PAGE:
A grand set of rooms in the oldest part of College plays host to an eclectic exhibition of art by three former Fellow Commoners in the Creative Arts at Trinity.
The exhibition in D3 Great Court is open to all, 12-2pm each day, until 12 May 2019.
This set of rooms is in a building that was once part of King’s Hall, one of two medieval institutions merged by King Henry VIII to form Trinity in 1546.
What is now known as D3 was built around 1417 between the Master’s Chamber and the boundary with St John’s College. For many years the set was the home of the mathematician, Professor Alan Baker (1939-2018), and this is the first opportunity visitors have to view this part of the College.
Art works by Jane Boyd, Kate Palmer and Ulyana Gumeniuk are displayed on the first and second floors of D3, which is accessed from beneath the Clock Tower in Great Court.
The first Fellow Commoner in Creative Arts was appointed in 1967 and since then the College has hosted writers, visual artists, filmmakers and composers. The Fellowship provides artists with the opportunity of two years free from financial pressures to develop new work while participating in the life of the College.
Jane Boyd was the first woman to hold the post, from 1981-1983. She was elected a Fellow of the Royal Society of Arts, 2011. You Are There is her site-specific installation on the second floor of D3, in what was the bedroom of the set.
I have brought together mirrors and frames, property of the College, where the female reflection and portrait have been scarce. The work weighs the life and influence of women who have consistently made their mark over five hundred years against an undeniable visual hiatus: a visit to Hall, a room lined with portraits or to the Antechapel, where plaques and statues fill every space, will leave you wondering, where are the women? Soon, the looking glass in the Lodge will see the first female Master of the College.
Works by Ulyana Gumeniuk and Kate Palmer are displayed on the first floor of D3. Ulyana was a FCCA from 2009-2011. Her portraits of Katherine Parr, the sixth wife of Henry VIII, and Lord Rees of Ludlow, former Master of Trinity, hang in Hall. In D3 she is exhibiting works that reflect her preoccupation with the environment.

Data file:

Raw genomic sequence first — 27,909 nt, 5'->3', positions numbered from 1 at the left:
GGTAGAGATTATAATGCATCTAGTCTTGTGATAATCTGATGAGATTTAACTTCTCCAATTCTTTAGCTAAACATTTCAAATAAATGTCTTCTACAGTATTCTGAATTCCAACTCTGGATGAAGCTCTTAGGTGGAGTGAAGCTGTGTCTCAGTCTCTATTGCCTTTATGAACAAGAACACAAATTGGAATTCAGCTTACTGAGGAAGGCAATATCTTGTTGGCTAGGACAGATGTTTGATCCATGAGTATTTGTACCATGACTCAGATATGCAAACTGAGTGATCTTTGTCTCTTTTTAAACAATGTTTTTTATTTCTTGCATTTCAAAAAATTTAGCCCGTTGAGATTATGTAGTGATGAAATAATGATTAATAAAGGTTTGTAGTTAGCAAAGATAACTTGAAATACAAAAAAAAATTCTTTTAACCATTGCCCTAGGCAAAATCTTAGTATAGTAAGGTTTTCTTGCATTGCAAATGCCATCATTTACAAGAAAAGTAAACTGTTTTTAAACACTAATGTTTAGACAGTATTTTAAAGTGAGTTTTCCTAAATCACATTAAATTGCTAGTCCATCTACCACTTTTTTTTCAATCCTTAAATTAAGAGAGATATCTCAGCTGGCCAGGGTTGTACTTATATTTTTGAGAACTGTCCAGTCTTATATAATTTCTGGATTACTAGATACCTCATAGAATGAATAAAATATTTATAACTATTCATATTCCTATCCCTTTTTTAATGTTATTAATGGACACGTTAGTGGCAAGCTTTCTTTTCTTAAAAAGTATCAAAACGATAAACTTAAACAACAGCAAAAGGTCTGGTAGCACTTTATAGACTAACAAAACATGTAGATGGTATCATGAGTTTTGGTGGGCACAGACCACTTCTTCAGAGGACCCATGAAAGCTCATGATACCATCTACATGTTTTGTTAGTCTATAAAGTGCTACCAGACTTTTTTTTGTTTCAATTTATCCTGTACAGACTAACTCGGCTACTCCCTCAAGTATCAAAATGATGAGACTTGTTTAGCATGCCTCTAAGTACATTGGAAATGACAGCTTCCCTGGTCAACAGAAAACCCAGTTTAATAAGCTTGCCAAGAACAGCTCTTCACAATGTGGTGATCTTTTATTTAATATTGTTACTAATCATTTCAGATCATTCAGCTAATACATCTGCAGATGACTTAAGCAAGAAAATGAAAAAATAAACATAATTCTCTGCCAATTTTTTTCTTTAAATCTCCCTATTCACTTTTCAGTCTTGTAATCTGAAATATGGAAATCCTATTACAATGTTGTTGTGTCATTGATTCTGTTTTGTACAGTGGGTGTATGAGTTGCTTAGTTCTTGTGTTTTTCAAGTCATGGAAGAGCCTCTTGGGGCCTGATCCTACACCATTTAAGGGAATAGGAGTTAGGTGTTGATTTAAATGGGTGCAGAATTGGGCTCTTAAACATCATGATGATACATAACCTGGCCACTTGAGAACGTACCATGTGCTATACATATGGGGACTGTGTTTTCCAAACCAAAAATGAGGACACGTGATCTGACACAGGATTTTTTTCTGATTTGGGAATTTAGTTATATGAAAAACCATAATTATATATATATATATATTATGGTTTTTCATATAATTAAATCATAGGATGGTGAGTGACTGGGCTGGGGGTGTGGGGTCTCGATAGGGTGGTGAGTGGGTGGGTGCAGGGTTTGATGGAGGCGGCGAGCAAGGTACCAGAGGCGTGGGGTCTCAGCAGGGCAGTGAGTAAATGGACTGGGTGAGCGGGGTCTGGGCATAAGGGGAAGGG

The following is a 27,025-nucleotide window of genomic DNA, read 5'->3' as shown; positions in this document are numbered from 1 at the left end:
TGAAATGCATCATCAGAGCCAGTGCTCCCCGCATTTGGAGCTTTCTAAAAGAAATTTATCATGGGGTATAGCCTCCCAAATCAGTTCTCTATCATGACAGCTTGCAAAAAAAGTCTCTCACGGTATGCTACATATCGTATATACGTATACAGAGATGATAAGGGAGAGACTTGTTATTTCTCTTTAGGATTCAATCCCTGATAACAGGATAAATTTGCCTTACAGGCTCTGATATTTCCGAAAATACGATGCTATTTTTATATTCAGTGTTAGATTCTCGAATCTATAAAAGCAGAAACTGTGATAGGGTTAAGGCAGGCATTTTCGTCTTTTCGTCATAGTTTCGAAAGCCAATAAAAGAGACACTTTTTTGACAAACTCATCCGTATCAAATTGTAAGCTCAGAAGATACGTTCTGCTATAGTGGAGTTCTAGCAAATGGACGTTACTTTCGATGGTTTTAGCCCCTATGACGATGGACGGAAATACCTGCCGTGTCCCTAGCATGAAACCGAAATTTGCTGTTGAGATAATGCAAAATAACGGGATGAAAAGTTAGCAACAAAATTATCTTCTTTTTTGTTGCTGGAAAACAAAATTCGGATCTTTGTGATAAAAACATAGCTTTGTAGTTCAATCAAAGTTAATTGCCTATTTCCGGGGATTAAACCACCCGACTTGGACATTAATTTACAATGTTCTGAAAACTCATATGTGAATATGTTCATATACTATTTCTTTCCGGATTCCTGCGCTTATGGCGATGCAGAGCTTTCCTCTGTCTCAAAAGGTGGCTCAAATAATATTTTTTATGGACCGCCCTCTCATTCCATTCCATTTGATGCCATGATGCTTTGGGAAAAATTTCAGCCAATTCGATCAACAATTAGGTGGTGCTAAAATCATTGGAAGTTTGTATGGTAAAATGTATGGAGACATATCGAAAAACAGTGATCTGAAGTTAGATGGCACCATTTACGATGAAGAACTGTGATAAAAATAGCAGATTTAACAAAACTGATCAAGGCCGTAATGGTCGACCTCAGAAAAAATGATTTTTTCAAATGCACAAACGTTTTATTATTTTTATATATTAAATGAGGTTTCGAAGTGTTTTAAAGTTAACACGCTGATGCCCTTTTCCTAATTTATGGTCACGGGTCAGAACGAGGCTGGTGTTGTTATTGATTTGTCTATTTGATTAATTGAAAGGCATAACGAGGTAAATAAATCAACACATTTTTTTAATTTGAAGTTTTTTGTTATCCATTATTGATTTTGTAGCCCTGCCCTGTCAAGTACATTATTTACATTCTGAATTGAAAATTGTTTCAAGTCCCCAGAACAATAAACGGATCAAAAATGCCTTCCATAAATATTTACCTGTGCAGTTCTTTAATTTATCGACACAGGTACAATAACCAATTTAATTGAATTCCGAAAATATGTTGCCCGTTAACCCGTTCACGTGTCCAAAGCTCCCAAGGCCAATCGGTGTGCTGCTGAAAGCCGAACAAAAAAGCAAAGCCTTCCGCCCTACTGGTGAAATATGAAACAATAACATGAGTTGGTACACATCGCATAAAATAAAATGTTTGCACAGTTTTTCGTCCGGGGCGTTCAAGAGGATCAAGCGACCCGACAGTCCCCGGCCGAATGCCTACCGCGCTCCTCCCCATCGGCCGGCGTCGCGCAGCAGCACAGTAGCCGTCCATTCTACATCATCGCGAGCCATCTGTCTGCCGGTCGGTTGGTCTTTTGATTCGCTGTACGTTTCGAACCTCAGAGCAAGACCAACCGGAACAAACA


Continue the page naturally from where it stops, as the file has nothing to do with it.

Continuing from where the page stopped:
One explores a manmade structure and history connected to it. The others are a set of sketches that contemplate our comprehension of origin and memory. The source material for the industrial works are images taken at the Zaporizhstall Steel Mill and BP plant in Hull, Ulyana says.
The second set of works are based on iron-nickel meteorite structure as carrier of life building elements the other one incorporates “petals” of desert rose crystal alluding to the evaporated memory of the seas.
Kate Palmer was FCCA from 1999 to 2001. She is currently Senior Lecturer in Fine Art at The City & Guilds of London Art School and a Psychodynamic Psychotherapist working in private practice and the NHS.
In D3 she is exhibiting a recent series of works, Sluff, which originated from a residency in a disused restaurant in the Swiss Alps.
The word ‘sluff’ relates to small point release avalanches. Steep lines of descent can destabilise a weak layer lying near the surface of the snowpack causing a ‘sluff’- a potentially hazardous cascade of loose powdery snow.
This could also be understood in relation to psychoanalysis, where a ‘descent’ often causes internal psychic structures that might have felt solid to become destabilised, giving rise to a feeling of ‘falling.’ These digested experiences then become physically manifest in the works, sometimes robust, at other times appearing fragile and near to collapse.
The D3 Art Installation is open daily 12-2pm until 12 May 2019. Entry is via Great Gate. Normal visitor fees to College apply. D3 is accessible by lift. Please ask a Porter or student worker on duty to assist.